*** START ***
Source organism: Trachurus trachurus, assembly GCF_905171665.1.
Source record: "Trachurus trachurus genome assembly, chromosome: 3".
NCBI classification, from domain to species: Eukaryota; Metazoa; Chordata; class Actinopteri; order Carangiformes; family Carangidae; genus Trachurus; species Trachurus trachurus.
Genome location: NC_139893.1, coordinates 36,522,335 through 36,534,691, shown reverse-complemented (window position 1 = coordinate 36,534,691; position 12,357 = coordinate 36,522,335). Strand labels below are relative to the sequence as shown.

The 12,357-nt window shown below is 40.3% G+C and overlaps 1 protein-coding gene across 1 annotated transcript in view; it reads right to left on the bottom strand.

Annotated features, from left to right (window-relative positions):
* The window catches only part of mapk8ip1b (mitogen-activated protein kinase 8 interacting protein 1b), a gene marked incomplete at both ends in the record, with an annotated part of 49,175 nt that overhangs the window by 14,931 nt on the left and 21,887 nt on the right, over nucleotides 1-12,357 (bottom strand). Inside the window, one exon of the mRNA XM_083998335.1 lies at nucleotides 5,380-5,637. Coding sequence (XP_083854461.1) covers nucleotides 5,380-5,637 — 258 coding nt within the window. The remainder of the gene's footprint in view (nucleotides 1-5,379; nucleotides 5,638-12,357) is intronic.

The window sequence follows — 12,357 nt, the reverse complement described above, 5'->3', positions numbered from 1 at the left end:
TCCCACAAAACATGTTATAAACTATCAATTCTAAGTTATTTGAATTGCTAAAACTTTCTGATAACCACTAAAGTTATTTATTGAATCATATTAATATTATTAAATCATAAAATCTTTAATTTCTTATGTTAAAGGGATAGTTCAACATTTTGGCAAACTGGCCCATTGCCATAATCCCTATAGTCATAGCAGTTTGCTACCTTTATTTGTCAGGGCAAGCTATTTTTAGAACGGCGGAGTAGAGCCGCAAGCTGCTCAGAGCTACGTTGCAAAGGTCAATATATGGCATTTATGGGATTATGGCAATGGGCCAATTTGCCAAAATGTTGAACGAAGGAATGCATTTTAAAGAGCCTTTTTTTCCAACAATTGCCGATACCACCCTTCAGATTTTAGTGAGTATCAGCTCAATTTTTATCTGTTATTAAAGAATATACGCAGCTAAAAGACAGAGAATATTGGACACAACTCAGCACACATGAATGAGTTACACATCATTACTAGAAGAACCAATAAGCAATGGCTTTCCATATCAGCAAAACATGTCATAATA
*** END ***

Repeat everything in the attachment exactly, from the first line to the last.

Source organism: Trachurus trachurus, assembly GCF_905171665.1.
Source record: "Trachurus trachurus genome assembly, chromosome: 3".
NCBI classification, from domain to species: Eukaryota; Metazoa; Chordata; class Actinopteri; order Carangiformes; family Carangidae; genus Trachurus; species Trachurus trachurus.
Genome location: NC_139893.1, coordinates 36,522,335 through 36,534,691, shown reverse-complemented (window position 1 = coordinate 36,534,691; position 12,357 = coordinate 36,522,335). Strand labels below are relative to the sequence as shown.

The 12,357-nt window shown below is 40.3% G+C and overlaps 1 protein-coding gene across 1 annotated transcript in view; it reads right to left on the bottom strand.

Annotated features, from left to right (window-relative positions):
* The window catches only part of mapk8ip1b (mitogen-activated protein kinase 8 interacting protein 1b), a gene marked incomplete at both ends in the record, with an annotated part of 49,175 nt that overhangs the window by 14,931 nt on the left and 21,887 nt on the right, over nucleotides 1-12,357 (bottom strand). Inside the window, one exon of the mRNA XM_083998335.1 lies at nucleotides 5,380-5,637. Coding sequence (XP_083854461.1) covers nucleotides 5,380-5,637 — 258 coding nt within the window. The remainder of the gene's footprint in view (nucleotides 1-5,379; nucleotides 5,638-12,357) is intronic.

The window sequence follows — 12,357 nt, the reverse complement described above, 5'->3', positions numbered from 1 at the left end:
TCCCACAAAACATGTTATAAACTATCAATTCTAAGTTATTTGAATTGCTAAAACTTTCTGATAACCACTAAAGTTATTTATTGAATCATATTAATATTATTAAATCATAAAATCTTTAATTTCTTATGTTAAAGGGATAGTTCAACATTTTGGCAAACTGGCCCATTGCCATAATCCCTATAGTCATAGCAGTTTGCTACCTTTATTTGTCAGGGCAAGCTATTTTTAGAACGGCGGAGTAGAGCCGCAAGCTGCTCAGAGCTACGTTGCAAAGGTCAATATATGGCATTTATGGGATTATGGCAATGGGCCAATTTGCCAAAATGTTGAACGAAGGAATGCATTTTAAAGAGCCTTTTTTTCCAACAATTGCCGATACCACCCTTCAGATTTTAGTGAGTATCAGCTCAATTTTTATCTGTTATTAAAGAATATACGCAGCTAAAAGACAGAGAATATTGGACACAACTCAGCACACATGAATGAGTTACACATCATTACTAGAAGAACCAATAAGCAATGGCTTTCCATATCAGCAAAACATGTCATAATA